Martin Kippenberger (1953–1997) was one of the most versatile, productive and influential German artists of his generation. Like no other, he embodies the image of the ‘typical artist’. Like no other, he lived an indiscerptible symbiosis of life and artistic production – intensively and excessively, with all personal consequences. All his works are self-portraits in the broadest sense: They say something about him and his environment – even those that do not depict an actual image of him. His work is complex and is based on permanent self-questioning, whereby he does not shy away from breaks or even outright failure.
I want to have an influence on how these times are debated.
His activities included acting, performing, making exhibitions, organising and writing. His rich œuvre comprises music, photographs, drawings, posters, collages, multiples, editions, artist’s books, paintings, sculptures and large-scale installations. His instinct for his own public image was just as important a working strategy as his well-functioning network.
His art appropriates, quotes and deconstructs before it constructs something new. Kippenberger’s work is based on a good knowledge of cultural and contemporary history and a keen observation of everyday life. He constantly picked up on topical issues from society, politics and (pop) culture and consistently reflected on themes and traditions in the visual arts. The diversity of his work, the axiomatic, seemingly arbitrary, unconventional and humorous playing with forms and contents place him in a Dadaist tradition – one need only think of Kurt Schwitters with his Ursonate and his parodic treatment of language.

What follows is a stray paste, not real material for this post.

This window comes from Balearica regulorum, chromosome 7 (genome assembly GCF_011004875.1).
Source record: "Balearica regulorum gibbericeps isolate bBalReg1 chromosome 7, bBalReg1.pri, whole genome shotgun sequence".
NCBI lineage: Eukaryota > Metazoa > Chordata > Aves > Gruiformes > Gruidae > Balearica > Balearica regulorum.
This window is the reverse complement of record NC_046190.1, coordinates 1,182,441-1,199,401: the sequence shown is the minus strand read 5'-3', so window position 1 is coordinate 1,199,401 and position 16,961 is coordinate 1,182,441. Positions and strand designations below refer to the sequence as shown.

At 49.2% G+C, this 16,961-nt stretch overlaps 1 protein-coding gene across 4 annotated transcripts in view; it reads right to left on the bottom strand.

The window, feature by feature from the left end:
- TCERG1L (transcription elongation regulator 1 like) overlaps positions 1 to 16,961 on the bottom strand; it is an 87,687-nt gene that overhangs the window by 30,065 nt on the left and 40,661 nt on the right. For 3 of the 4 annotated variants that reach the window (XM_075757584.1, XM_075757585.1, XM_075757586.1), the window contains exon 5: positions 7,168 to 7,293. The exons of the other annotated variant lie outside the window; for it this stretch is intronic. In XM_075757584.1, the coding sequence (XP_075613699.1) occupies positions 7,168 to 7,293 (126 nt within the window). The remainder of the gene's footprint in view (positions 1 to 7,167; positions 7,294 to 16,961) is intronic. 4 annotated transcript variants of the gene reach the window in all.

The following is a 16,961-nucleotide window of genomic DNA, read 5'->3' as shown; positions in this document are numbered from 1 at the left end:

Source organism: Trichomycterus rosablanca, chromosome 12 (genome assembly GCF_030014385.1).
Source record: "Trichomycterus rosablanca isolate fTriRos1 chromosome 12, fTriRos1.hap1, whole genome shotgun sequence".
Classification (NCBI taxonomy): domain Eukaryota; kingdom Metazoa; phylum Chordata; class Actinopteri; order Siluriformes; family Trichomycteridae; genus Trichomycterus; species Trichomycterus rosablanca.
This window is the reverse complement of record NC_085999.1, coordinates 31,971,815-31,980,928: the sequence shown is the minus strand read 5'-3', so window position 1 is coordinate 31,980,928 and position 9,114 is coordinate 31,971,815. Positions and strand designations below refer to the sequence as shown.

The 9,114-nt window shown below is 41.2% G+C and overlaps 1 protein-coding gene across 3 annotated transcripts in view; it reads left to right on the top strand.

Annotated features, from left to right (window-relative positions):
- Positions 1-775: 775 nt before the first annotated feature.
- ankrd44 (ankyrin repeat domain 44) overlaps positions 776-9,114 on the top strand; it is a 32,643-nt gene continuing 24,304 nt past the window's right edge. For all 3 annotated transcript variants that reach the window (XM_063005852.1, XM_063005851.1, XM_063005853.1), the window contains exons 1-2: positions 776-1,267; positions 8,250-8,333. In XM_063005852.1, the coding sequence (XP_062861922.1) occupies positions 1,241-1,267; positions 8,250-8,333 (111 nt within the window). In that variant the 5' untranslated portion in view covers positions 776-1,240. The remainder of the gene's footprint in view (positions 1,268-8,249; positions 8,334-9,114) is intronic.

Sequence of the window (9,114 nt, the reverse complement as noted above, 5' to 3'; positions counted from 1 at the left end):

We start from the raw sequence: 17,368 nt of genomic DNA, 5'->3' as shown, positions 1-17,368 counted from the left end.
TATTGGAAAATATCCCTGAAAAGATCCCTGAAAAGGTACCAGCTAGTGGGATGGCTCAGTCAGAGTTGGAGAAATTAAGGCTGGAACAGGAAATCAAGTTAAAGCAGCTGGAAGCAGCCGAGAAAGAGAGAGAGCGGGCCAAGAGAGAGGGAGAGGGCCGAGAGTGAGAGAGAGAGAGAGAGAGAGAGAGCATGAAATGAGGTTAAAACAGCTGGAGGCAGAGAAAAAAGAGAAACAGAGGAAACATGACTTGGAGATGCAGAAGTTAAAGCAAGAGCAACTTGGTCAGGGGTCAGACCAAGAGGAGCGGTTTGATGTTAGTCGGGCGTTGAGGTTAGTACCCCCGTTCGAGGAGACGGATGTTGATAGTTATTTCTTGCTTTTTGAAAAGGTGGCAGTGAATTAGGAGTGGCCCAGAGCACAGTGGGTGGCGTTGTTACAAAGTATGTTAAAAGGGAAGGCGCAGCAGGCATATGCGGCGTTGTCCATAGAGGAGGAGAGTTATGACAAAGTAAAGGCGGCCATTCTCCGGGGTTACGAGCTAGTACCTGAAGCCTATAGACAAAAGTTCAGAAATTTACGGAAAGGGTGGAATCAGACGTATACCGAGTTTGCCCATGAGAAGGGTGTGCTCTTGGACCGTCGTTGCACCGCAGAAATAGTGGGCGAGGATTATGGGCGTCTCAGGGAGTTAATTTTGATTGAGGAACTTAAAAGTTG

And I’m working to ensure that people can say: Kippenberger was in a good mood!
Kippenberger’s artistic gestures only ostensibly reflect a careless dilettantism, which he used in a well thought out and strategic manner. His work is characterised by exuberant creativity, great empathy and diversity with regard to content and form.
He was a master of sounding out and piecing together and combined, for example, banal motifs such as an egg with philosophical references – irritations, provocations, curiosity and passion characterise his work. His intuitive intelligence open up many, at times controversial possibilities of interpretation: It demands that the work be examined as a whole, as a network.
In his changing roles, Kippenberger created and transformed himself as an artist and questioned concepts of identification and authorship. He thus, for example, commissioned a poster painter to create a series of works titled Lieber Maler, male mir (Dear Painter, Paint for Me), which was unusual and by all means outside the norm.
He makes pointed use of language and thus intensifies the narrative components of his works. His titles generally provide the key to the themes, and the exhibition thus quotes the title of one of his works, perfectly illustrating Martin Kippenberger’s attitude of a permanent give and take, of input and output.
The exhibition itself reflects his extraordinary productivity, presenting works from all creative periods and most media, and thus opens the reception and discussion for the present times.